Post September 2016, when India conducted surgical strikes against Pakistan and it seemed for a while that Pakistan may mobilise for a larger conflict, India’s Cabinet Committee on Security (CCS) authorised the three forces to make fast-track acquisitions worth nearly Rs 20,000 crores making it one of the most productive years for the MoD.
This had to be done on priority because the previous government had neglected even the basic requirements. The previous Comptroller and Auditor General (CAG) Report tabled in Parliament made for grim reading. “Stocking of ammunition even at ‘minimum acceptable risk level’ was not ensured, as availability of ammunition as on March 2013 was below this level in respect of 125 out of a total of 170 types of ammunition,” the CAG report pointed out. Also, in 50 per cent of the total types of ammunition, the holding was “critical” — insufficient for even 10 days of fighting, the report added. This has now been corrected by making sure that ammunition for 10 days of intense fighting is always in stock. Once that objective is achieved, the ministry will look at further replenishing the stocks. The delegated financial powers for vice chiefs of the three services and Army Commanders has been enhanced to allow speedier purchases. This is a big change in the notoriously slow and opaque functioning that has historically besieged the MoD.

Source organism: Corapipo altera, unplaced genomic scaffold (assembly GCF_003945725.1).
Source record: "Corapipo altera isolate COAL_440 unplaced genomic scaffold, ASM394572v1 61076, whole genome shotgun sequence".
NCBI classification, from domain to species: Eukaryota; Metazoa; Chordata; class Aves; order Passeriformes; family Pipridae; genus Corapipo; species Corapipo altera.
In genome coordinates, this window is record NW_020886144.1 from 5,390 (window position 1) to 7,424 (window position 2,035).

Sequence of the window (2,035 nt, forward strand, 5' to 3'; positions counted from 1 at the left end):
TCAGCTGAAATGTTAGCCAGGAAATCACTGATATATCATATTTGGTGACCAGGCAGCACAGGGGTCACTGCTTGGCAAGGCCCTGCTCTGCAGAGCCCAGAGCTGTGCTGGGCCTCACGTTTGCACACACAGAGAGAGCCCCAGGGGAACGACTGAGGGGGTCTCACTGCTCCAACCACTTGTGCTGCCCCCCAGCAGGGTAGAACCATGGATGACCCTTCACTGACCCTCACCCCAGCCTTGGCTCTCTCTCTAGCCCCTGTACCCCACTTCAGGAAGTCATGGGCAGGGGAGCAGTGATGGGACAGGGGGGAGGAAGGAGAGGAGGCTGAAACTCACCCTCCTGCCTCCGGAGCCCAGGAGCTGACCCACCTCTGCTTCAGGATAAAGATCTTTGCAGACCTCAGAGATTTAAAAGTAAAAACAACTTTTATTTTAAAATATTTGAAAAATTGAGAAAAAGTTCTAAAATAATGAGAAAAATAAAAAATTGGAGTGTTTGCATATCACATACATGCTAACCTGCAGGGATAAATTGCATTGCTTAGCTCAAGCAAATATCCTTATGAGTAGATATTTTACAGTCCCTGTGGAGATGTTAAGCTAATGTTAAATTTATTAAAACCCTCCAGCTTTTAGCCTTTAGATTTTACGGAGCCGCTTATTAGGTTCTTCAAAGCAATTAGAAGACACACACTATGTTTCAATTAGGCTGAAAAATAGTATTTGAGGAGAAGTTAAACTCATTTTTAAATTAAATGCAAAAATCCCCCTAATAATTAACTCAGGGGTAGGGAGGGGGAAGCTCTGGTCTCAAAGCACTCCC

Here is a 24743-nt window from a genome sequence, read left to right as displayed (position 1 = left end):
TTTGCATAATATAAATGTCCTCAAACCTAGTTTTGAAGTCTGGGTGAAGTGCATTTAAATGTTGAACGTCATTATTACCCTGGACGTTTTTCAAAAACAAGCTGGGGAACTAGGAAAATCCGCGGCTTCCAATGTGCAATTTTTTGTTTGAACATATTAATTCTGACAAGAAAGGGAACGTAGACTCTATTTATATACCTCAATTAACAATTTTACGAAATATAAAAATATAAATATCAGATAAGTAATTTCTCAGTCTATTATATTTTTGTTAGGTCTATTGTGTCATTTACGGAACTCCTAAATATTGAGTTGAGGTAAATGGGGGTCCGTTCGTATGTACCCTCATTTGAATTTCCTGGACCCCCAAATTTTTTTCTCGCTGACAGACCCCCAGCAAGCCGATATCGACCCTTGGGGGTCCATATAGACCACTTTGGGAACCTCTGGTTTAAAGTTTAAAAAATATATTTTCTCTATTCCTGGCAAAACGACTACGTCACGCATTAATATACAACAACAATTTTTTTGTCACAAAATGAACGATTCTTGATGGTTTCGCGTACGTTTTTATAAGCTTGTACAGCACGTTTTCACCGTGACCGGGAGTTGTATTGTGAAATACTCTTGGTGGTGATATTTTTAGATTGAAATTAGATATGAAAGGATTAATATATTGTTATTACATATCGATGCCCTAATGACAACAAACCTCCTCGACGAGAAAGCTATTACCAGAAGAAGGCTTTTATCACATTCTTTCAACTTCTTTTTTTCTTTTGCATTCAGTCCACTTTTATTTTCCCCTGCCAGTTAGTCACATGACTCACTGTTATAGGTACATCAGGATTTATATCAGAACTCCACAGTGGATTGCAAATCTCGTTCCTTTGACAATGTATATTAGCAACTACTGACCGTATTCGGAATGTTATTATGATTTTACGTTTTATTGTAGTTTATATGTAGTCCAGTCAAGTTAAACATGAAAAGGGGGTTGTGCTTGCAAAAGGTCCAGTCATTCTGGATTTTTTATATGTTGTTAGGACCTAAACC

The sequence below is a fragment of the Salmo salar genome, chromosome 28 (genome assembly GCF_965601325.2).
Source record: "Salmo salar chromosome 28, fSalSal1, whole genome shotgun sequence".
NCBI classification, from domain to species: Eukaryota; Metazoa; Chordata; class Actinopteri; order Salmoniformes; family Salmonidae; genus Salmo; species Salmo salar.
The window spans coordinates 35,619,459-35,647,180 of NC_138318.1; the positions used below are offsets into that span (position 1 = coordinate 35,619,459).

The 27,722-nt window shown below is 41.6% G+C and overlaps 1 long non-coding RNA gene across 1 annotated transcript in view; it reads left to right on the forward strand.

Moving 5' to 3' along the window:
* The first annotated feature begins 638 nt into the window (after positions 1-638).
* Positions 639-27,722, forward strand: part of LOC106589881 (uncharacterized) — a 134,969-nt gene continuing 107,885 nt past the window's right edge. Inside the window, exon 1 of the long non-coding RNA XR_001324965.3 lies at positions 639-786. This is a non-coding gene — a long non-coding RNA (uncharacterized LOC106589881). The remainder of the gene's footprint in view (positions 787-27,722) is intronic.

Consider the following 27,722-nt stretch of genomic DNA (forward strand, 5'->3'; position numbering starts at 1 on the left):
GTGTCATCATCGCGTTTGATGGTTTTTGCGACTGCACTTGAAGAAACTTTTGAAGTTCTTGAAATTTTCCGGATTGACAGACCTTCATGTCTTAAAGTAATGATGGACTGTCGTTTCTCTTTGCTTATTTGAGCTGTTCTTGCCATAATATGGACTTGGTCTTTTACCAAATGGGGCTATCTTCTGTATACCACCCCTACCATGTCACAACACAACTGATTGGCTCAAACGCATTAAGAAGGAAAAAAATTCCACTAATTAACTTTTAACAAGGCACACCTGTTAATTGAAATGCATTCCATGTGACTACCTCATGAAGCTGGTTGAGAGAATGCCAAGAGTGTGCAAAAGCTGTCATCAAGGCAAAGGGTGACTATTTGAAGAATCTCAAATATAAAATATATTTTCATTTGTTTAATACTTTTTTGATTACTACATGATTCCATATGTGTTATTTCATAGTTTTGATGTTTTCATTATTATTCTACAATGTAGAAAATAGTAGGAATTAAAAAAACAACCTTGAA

In another major decision, the Government opened up the defence sector for FDI, allowing 49 percent FDI through the automatic route and up to 100 percent FDI on a case to case basis. Also, the restrictions on what was ‘state-of-the-art technology’ has been reduced to ‘modern technology’. This would increase the number of defence companies investing in India.
Procurement, modernisation of three services apart, the biggest decision by the Modi government was to grant the One Rank One pension—a 40 year old demand of the veterans. This government showed the necessary political will and resolve to give dignity to military veterans.
Clearly, India’s defence ministry is on a mission to shed years of lethargy to ensure that the armed forces remain ready and armed to defend India’s sovereignty and territorial integrity.
(Nitin Anant Gokhale is an authoritative defence analyst, author and media trainer. After spending 32 years as a mainstream journalist across web, print and broadcast mediums he now runs his own specialised defence website BharatShakti.in, besides delivering talks on topics of national security)